Listening but only in two official languages [legal aid]

TheStar.com – Opinion
Published On Mon Jun 07 2010.   By Carol Goar, Editorial Board

Her loyalties pulled her in opposing directions.

As a bencher of the Law Society of Upper Canada, Avvy Go was proud that the leaders of her profession recognized the unmet need for legal services among lower-income Ontarians.

As director of the Metro Toronto Chinese and East Asian Legal Clinic, she was dismayed that its action plan, Listening to Ontarians, developed in partnership with Legal Aid Ontario and Pro Bono Law Ontario, was based solely on views of English- and French-speaking Ontarians.

Her loyalty to her clients won out. “What about people whose first language is not English or French?” she asked incredulously.

Fellow bencher Marion Boyd, former provincial attorney general, speaking for the committee that designed and supervised the project, said it was a matter of money. “We didn’t have sufficient resources this time,” she explained. “A more in-depth study will be needed.”

Lenny Abramowicz, executive director of the Association of Community Legal Clinics of Ontario (there are 79), piped up. “This validates what those of us in the trenches see. The poorest and most disempowered clients are overlooked.”

Lorne Sossin, author of the report and vice-chair of Pro Bono Law Ontario, assured both questioners this was not the end of the research. Already, he said, follow-up studies are underway at the University of Toronto (where he teaches).

It was a good discussion for the Law Society to have — and for the judges, politicians and legal luminaries who had gathered for the report’s release last week to hear.

Neither Go nor Abramowicz questioned the value of the project or the motives of those leading it. They questioned the accuracy of the research.

No one denied the validity of their criticism. The steering committee said it was the best the legal community could do for now, not what needed to be done.

That, in many ways, mirrors the state of affordable justice in Ontario. Nationally, the province is a leader. It established the first legal aid program in the country in 1951. It still provides clients with more financial support than any other province. And it has a well-developed network of private lawyers who do pro bono work for clients who can’t afford to pay.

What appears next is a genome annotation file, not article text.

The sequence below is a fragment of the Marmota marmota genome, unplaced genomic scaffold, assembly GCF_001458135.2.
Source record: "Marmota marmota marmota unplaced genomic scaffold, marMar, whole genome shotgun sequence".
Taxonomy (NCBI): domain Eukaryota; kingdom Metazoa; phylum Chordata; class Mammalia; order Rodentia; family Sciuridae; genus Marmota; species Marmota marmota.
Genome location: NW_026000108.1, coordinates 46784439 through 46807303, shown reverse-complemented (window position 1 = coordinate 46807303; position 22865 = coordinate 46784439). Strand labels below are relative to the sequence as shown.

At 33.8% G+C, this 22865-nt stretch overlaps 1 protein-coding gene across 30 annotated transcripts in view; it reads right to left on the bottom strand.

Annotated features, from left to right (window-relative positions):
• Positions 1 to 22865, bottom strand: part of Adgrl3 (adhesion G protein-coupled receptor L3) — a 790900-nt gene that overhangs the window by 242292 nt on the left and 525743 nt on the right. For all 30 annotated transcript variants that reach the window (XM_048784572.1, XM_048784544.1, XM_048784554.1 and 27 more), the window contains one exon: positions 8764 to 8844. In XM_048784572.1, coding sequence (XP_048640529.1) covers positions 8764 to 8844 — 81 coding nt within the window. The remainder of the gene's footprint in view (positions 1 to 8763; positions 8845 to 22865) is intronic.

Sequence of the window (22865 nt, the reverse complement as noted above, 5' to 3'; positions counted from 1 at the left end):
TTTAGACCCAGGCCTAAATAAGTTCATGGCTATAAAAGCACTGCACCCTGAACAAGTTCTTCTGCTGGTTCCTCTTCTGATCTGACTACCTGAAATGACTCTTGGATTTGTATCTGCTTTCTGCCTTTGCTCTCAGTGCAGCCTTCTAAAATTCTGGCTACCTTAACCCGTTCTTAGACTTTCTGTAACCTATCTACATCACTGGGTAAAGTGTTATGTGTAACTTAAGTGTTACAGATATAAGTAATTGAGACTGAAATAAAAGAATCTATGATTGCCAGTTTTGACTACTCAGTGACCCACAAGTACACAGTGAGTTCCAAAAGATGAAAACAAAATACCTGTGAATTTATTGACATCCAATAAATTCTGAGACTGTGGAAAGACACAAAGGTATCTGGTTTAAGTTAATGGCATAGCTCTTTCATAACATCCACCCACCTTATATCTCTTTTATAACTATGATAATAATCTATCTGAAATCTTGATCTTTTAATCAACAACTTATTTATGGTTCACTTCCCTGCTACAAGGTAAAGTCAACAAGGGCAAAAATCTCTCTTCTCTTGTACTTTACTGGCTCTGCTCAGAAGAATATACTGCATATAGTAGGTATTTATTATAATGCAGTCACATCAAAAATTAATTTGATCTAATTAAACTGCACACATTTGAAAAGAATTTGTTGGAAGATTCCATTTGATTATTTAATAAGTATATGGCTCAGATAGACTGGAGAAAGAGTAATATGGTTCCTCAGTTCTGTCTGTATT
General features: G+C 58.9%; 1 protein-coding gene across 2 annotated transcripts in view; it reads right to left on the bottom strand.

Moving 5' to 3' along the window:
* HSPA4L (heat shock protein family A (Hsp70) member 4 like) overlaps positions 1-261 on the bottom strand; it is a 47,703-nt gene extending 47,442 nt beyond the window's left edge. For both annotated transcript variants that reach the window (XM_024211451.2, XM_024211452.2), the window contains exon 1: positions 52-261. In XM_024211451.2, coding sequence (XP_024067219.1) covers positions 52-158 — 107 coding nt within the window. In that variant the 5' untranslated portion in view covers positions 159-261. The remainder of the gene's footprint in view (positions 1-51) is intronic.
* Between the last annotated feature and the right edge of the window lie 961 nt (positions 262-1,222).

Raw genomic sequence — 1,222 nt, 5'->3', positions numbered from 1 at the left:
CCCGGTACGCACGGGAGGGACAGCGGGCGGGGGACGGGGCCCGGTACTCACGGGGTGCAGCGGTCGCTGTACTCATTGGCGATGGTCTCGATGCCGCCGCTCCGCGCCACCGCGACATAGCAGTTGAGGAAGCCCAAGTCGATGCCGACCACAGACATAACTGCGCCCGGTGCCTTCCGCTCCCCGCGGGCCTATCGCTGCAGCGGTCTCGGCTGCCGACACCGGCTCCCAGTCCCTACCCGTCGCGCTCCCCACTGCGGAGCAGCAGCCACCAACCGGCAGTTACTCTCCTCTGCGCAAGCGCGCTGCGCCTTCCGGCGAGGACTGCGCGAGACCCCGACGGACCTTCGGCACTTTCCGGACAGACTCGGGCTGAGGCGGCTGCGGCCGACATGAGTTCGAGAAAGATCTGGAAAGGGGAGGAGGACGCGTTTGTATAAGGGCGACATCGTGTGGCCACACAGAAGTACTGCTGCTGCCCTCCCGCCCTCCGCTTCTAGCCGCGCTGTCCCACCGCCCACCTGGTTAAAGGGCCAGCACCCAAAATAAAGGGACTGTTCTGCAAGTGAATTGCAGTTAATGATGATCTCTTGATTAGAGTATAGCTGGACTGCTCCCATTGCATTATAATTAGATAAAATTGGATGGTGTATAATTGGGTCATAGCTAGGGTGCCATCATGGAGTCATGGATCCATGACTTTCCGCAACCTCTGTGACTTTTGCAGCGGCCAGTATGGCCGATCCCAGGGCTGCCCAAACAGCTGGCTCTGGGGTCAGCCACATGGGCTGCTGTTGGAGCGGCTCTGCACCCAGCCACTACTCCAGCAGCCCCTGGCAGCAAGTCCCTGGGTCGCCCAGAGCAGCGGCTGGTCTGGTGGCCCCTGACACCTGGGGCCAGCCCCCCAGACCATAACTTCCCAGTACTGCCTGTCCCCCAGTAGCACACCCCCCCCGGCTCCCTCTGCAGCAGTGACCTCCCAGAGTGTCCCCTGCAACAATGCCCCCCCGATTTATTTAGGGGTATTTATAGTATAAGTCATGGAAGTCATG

But half of lower-income Ontarians with non-criminal legal problems still don’t get the help they need. And those who do are often given a restricted range of choices that don’t meet their needs.

Progress has always come in fits and starts. The initial focus was criminal law, then family law was brought in and finally civil law (wrongful dismissal, eviction, personal injury, consumer debt and denial of government benefits).

In 1976, legal aid clinics were added to the plan to serve low-income people in their communities and ensure that vulnerable groups such as immigrants, tenants and seniors were not overlooked.

But since former premier Mike Harris slashed legal aid funding in the 1990s, the clinics have faced a succession of schemes to shut them down, chop their budgets or force them to rely on private funds.

Go and Abramowicz have been on the battle lines. They’ve seen the interests of their clients — the poorest and most vulnerable Ontarians — put at risk time after time.

They couldn’t remain silent when Listening to Ontarians excluded the voices of those who are already marginalized.

They were respectful. They gave the Law Society and its partners credit for making a serious effort to improve access to justice. They acknowledged their blueprint was a step forward.

It just wasn’t as big a step as they had hoped.

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